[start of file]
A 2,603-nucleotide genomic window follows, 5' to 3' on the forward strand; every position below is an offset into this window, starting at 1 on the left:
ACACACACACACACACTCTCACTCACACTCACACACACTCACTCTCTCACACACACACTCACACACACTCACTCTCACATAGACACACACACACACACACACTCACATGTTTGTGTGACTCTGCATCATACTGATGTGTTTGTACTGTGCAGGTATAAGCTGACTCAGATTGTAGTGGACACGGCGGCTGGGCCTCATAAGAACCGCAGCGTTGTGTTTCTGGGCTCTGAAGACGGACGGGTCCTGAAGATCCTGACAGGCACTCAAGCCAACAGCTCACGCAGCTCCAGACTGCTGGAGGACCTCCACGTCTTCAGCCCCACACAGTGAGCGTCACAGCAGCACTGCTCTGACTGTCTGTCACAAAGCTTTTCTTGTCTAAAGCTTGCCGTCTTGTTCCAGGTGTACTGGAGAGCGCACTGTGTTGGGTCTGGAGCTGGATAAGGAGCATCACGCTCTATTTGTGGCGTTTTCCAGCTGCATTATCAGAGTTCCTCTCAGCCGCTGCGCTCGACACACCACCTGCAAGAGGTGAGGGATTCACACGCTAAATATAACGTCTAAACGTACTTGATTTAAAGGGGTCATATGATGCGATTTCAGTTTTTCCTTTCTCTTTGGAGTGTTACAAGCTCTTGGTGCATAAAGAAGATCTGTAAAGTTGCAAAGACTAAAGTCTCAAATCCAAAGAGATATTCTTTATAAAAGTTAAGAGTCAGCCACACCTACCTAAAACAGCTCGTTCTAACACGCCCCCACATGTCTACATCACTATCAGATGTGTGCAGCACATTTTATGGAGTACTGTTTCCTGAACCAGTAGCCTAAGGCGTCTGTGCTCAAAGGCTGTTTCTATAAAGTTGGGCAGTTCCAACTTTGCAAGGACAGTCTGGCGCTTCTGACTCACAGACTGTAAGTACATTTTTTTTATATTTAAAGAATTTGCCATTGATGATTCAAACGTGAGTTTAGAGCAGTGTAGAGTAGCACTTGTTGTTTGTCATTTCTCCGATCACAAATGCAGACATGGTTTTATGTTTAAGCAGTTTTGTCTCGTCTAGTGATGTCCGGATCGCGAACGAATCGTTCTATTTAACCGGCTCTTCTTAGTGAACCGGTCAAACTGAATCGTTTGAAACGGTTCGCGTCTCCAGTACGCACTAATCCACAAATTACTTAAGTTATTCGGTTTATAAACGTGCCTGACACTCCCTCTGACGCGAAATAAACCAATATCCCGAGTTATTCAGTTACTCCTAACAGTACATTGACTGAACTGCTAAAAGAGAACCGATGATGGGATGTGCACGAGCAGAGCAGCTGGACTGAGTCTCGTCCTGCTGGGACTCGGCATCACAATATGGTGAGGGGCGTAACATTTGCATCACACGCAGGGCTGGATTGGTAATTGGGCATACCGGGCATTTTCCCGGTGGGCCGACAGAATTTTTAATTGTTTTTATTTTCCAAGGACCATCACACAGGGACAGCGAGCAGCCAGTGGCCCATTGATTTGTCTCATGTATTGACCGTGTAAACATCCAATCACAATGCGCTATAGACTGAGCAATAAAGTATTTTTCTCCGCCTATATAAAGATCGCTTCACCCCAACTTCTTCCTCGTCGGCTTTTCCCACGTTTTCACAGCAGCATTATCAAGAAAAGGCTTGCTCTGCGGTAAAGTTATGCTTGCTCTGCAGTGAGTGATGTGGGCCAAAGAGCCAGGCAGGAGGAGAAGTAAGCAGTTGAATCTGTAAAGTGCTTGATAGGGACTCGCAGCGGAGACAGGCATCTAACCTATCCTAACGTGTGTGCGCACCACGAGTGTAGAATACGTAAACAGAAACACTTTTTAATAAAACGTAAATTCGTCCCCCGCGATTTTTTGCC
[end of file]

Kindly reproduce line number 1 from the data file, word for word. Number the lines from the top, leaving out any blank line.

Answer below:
A 2,603-nucleotide genomic window follows, 5' to 3' on the forward strand; every position below is an offset into this window, starting at 1 on the left: